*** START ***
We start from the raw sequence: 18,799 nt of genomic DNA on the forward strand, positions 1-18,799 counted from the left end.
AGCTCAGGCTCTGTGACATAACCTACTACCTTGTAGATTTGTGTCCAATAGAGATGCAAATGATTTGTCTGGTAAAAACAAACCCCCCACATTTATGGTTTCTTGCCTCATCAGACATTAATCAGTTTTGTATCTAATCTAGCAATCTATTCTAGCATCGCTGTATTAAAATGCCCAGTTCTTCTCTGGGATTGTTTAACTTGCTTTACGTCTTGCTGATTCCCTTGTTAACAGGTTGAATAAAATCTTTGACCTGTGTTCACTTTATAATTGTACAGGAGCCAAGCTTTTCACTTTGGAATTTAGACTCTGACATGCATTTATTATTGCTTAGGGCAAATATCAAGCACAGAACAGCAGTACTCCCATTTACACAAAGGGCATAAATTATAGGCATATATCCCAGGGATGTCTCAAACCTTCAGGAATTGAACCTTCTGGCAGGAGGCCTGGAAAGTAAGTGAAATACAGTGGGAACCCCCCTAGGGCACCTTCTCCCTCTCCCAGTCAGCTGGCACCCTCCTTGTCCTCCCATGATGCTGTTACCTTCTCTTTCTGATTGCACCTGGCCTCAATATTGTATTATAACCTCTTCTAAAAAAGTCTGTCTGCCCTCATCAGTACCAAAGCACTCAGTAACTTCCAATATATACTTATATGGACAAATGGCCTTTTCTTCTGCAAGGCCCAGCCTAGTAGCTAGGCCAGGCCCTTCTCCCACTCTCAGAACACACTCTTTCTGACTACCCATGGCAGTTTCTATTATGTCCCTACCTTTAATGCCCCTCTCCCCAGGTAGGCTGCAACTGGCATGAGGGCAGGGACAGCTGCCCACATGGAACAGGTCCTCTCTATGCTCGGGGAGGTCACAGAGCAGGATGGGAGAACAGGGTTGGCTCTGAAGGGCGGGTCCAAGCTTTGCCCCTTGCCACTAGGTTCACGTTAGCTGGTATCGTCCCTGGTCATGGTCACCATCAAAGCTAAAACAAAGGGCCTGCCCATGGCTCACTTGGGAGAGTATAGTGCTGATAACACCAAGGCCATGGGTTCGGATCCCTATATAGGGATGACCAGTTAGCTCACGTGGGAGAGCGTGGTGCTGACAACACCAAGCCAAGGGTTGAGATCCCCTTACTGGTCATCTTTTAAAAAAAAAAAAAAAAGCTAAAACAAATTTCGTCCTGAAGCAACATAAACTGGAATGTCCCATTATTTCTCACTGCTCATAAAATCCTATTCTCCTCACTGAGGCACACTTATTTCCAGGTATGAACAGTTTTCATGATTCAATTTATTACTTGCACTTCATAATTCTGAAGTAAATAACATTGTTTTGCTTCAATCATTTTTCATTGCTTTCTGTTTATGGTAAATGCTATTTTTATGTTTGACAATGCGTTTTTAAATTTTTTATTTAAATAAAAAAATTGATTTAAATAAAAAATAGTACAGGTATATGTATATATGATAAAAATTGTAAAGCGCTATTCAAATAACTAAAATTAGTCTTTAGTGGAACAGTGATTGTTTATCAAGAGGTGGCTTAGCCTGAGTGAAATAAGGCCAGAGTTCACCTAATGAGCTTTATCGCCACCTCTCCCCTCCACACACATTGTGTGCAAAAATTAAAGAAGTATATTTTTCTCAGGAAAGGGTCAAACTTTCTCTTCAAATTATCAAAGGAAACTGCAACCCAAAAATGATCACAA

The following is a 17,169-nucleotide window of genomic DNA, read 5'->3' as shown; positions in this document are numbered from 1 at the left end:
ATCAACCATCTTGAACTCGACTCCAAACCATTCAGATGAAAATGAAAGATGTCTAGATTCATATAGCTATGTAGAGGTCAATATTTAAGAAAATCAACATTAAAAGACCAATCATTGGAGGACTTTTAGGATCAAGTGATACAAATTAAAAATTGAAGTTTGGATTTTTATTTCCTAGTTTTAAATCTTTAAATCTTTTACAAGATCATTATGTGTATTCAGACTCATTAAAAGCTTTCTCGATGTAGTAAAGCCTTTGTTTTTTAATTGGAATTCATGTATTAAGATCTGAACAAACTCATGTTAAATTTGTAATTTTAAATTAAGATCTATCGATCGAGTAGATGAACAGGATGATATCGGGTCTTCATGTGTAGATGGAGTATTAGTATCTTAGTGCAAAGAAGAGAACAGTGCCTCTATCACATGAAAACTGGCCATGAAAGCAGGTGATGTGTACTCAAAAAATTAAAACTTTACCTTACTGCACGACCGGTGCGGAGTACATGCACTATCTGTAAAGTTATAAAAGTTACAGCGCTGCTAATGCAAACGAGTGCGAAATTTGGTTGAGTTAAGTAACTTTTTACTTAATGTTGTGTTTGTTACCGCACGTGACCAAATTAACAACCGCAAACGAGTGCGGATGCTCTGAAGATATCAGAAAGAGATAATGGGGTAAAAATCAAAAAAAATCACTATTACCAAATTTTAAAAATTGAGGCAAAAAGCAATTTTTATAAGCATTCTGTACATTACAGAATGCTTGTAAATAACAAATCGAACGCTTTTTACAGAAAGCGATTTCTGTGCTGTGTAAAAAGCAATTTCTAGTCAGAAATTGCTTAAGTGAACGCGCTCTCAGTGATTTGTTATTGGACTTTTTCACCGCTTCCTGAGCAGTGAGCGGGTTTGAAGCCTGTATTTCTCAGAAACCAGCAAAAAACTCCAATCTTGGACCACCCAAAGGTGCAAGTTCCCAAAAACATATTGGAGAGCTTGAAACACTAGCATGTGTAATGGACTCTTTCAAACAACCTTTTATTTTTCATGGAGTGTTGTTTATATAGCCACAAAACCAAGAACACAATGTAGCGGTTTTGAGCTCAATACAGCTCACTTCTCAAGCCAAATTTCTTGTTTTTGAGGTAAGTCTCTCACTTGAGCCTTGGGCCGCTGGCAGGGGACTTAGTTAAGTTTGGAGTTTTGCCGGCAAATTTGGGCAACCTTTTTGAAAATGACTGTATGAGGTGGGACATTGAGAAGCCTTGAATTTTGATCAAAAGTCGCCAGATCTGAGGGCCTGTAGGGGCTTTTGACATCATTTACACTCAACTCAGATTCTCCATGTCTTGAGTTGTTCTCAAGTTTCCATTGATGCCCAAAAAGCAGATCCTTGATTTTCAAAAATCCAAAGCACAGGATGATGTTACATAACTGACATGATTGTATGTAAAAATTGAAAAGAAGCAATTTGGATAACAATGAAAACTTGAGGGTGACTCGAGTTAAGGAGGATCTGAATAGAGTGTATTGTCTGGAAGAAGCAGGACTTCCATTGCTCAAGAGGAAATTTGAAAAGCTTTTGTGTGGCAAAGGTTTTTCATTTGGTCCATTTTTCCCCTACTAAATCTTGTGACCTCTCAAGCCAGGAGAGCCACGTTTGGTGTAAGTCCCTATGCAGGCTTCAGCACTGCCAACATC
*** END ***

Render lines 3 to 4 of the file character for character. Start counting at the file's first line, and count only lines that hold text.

The following is a 17,169-nucleotide window of genomic DNA, read 5'->3' as shown; positions in this document are numbered from 1 at the left end:
ATCAACCATCTTGAACTCGACTCCAAACCATTCAGATGAAAATGAAAGATGTCTAGATTCATATAGCTATGTAGAGGTCAATATTTAAGAAAATCAACATTAAAAGACCAATCATTGGAGGACTTTTAGGATCAAGTGATACAAATTAAAAATTGAAGTTTGGATTTTTATTTCCTAGTTTTAAATCTTTAAATCTTTTACAAGATCATTATGTGTATTCAGACTCATTAAAAGCTTTCTCGATGTAGTAAAGCCTTTGTTTTTTAATTGGAATTCATGTATTAAGATCTGAACAAACTCATGTTAAATTTGTAATTTTAAATTAAGATCTATCGATCGAGTAGATGAACAGGATGATATCGGGTCTTCATGTGTAGATGGAGTATTAGTATCTTAGTGCAAAGAAGAGAACAGTGCCTCTATCACATGAAAACTGGCCATGAAAGCAGGTGATGTGTACTCAAAAAATTAAAACTTTACCTTACTGCACGACCGGTGCGGAGTACATGCACTATCTGTAAAGTTATAAAAGTTACAGCGCTGCTAATGCAAACGAGTGCGAAATTTGGTTGAGTTAAGTAACTTTTTACTTAATGTTGTGTTTGTTACCGCACGTGACCAAATTAACAACCGCAAACGAGTGCGGATGCTCTGAAGATATCAGAAAGAGATAATGGGGTAAAAATCAAAAAAAATCACTATTACCAAATTTTAAAAATTGAGGCAAAAAGCAATTTTTATAAGCATTCTGTACATTACAGAATGCTTGTAAATAACAAATCGAACGCTTTTTACAGAAAGCGATTTCTGTGCTGTGTAAAAAGCAATTTCTAGTCAGAAATTGCTTAAGTGAACGCGCTCTCAGTGATTTGTTATTGGACTTTTTCACCGCTTCCTGAGCAGTGAGCGGGTTTGAAGCCTGTATTTCTCAGAAACCAGCAAAAAACTCCAATCTTGGACCACCCAAAGGTGCAAGTTCCCAAAAACATATTGGAGAGCTTGAAACACTAGCATGTGTAATGGACTCTTTCAAACAACCTTTTATTTTTCATGGAGTGTTGTTTATATAGCCACAAAACCAAGAACACAATGTAGCGGTTTTGAGCTCAATACAGCTCACTTCTCAAGCCAAATTTCTTGTTTTTGAGGTAAGTCTCTCACTTGAGCCTTGGGCCGCTGGCAGGGGACTTAGTTAAGTTTGGAGTTTTGCCGGCAAATTTGGGCAACCTTTTTGAAAATGACTGTATGAGGTGGGACATTGAGAAGCCTTGAATTTTGATCAAAAGTCGCCAGATCTGAGGGCCTGTAGGGGCTTTTGACATCATTTACACTCAACTCAGATTCTCCATGTCTTGAGTTGTTCTCAAGTTTCCATTGATGCCCAAAAAGCAGATCCTTGATTTTCAAAAATCCAAAGCACAGGATGATGTTACATAACTGACATGATTGTATGTAAAAATTGAAAAGAAGCAATTTGGATAACAATGAAAACTTGAGGGTGACTCGAGTTAAGGAGGATCTGAATAGAGTGTATTGTCTGGAAGAAGCAGGACTTCCATTGCTCAAGAGGAAATTTGAAAAGCTTTTGTGTGGCAAAGGTTTTTCATTTGGTCCATTTTTCCCCTACTAAATCTTGTGACCTCTCAAGCCAGGAGAGCCACGTTTGGTGTAAGTCCCTATGCAGGCTTCAGCACTGCCAACATC